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July 19, 2014

Rev. Jesse Jackson petitions Twitter for diversity data - Tech Times

The last few weeks have been filled with criticism regarding the lack of minorities working at tech companies, mainly at Google, Facebook and Twitter. Now, Rev. Jesse Jackson has launched a petition demanding that Twitter reveal its employment diversity reports publicly.

Jackson wants this information available to show the world what percentage of the company’s workforce is made up of minorities. This has been a sensitive issue recently for many, especially after it was revealed that 70 percent of Google’s workers are males, and out of that number, more than 60 percent are white.

Facebook has similar numbers, with 57 percent white workers and 69 percent males.

“Twitter must commit to transparency and making a public commitment to improve the recruitment and retention of Black employees is a critical first step,” Jackson wrote in a letter on the petition page. “But disclosure isn’t enough. That’s why we’re also calling on Twitter to work with Rainbow PUSH, ColorOfChange and our allies to host a forum to discuss the lack of racial diversity in Silicon Valley and potential solutions.”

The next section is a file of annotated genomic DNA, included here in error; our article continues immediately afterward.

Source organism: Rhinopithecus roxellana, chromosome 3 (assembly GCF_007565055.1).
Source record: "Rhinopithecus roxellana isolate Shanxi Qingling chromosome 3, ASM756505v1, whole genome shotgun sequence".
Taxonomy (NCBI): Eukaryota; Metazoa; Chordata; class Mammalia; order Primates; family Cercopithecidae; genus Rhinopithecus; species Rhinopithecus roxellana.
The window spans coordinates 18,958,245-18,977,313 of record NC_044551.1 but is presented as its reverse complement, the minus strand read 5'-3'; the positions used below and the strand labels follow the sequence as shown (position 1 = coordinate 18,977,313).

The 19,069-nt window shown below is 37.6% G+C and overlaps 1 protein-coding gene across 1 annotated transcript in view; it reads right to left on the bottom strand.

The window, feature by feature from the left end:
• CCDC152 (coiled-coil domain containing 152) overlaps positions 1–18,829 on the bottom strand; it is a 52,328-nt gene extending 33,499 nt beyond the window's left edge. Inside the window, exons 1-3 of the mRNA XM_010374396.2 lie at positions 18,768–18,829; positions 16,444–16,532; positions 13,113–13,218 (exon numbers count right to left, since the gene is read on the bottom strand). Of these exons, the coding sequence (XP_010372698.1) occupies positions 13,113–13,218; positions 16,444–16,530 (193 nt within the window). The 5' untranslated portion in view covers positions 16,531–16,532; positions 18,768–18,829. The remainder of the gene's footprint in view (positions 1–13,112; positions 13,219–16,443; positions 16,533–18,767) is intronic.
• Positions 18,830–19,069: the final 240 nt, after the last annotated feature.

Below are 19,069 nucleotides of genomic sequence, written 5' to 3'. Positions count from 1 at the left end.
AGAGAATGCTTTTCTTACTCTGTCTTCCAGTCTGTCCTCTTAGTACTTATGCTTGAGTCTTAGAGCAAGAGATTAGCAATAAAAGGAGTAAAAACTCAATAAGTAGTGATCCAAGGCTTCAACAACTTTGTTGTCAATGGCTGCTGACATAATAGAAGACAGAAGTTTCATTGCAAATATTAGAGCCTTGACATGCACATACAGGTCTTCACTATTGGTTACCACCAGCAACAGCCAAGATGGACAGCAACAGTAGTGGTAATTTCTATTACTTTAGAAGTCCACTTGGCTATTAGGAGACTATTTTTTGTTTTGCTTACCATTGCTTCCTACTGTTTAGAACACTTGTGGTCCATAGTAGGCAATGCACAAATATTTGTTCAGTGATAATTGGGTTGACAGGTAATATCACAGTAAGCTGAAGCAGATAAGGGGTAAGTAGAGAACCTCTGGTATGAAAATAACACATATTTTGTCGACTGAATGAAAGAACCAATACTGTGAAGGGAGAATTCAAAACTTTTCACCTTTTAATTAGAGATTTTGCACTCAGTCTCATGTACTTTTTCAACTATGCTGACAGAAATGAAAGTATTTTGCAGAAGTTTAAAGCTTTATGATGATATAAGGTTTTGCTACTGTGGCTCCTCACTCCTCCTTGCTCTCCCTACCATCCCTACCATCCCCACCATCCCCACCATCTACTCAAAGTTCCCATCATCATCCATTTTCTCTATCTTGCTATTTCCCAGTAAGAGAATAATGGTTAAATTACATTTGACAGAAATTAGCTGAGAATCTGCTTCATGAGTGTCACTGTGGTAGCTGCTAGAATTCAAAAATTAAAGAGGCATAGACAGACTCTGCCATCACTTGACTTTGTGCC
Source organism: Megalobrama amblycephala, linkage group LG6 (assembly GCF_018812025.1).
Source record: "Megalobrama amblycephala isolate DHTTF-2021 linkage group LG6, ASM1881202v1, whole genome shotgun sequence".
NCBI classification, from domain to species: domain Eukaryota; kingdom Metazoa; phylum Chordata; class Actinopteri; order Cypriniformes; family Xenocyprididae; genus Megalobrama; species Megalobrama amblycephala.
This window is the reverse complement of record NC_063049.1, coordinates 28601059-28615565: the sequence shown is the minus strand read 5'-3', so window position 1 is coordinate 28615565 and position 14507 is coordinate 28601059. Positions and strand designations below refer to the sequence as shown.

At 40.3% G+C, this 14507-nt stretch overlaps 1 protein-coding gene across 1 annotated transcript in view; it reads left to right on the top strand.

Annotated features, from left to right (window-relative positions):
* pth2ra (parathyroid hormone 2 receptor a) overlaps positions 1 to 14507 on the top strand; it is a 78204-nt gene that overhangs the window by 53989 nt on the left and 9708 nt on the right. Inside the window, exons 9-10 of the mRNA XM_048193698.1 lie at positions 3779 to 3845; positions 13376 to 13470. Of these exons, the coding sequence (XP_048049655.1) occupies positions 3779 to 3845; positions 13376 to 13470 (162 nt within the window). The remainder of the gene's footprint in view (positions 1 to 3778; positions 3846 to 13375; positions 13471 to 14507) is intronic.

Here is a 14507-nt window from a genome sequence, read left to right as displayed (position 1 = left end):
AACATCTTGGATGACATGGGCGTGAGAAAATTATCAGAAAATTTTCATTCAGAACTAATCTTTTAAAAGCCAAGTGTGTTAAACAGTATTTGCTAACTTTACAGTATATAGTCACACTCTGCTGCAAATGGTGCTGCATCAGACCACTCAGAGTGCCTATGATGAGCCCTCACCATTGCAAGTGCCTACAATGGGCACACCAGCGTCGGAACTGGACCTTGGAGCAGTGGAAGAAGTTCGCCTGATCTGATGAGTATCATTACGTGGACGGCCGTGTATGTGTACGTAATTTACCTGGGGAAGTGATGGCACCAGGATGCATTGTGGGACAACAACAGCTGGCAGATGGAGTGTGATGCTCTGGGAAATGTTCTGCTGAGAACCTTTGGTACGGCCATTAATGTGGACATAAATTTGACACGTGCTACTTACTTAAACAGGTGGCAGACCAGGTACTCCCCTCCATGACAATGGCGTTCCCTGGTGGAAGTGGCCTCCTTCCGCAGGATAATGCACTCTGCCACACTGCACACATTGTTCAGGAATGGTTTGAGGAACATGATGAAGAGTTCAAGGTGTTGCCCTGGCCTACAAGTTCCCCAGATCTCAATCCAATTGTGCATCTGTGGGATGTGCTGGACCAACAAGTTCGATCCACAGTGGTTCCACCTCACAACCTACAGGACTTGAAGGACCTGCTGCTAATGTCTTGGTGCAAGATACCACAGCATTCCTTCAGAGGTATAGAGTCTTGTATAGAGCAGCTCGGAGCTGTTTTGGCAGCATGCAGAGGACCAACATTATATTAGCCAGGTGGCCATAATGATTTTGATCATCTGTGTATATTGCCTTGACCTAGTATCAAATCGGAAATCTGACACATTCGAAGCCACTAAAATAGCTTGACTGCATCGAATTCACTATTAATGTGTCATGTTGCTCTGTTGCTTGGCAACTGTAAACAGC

“Black folks on Twitter are a powerful group, using the platform not only to share news anddiscuss pop culture, but to create real change in society,” he continued. “Black Twitter brought the Trayvon Martin case to public attention when almost no one was talking about it. It forced the cancellation of a book deal for a juror in the George Zimmerman trial. And using satire, Black Twitter caused the cancellation of celebrity chef Paula Deen’s endorsement deals after she admitted to using the N-word.”

In the letter, Jackson urged Twitter to “live up to its platform’s transparency” and reveal its employment diversity information to the public. Up until now, the tech industry has managed to steer clear of major controversies surrounding its employment diversity, but as more of the information gets released, more people are beginning to get a clear picture of the industry’s workforce.

Now that the data is out there, some are demanding answers for why one of the world’s largest fields seems to have an issue with a compiling a diverse workforce.

In his letter, Jackson states, “Blacks comprise just 1-2% and Latinos 3-4% of the workforce” in Silicon Valley. Whether that continues to be the trend in the future remains to be seen.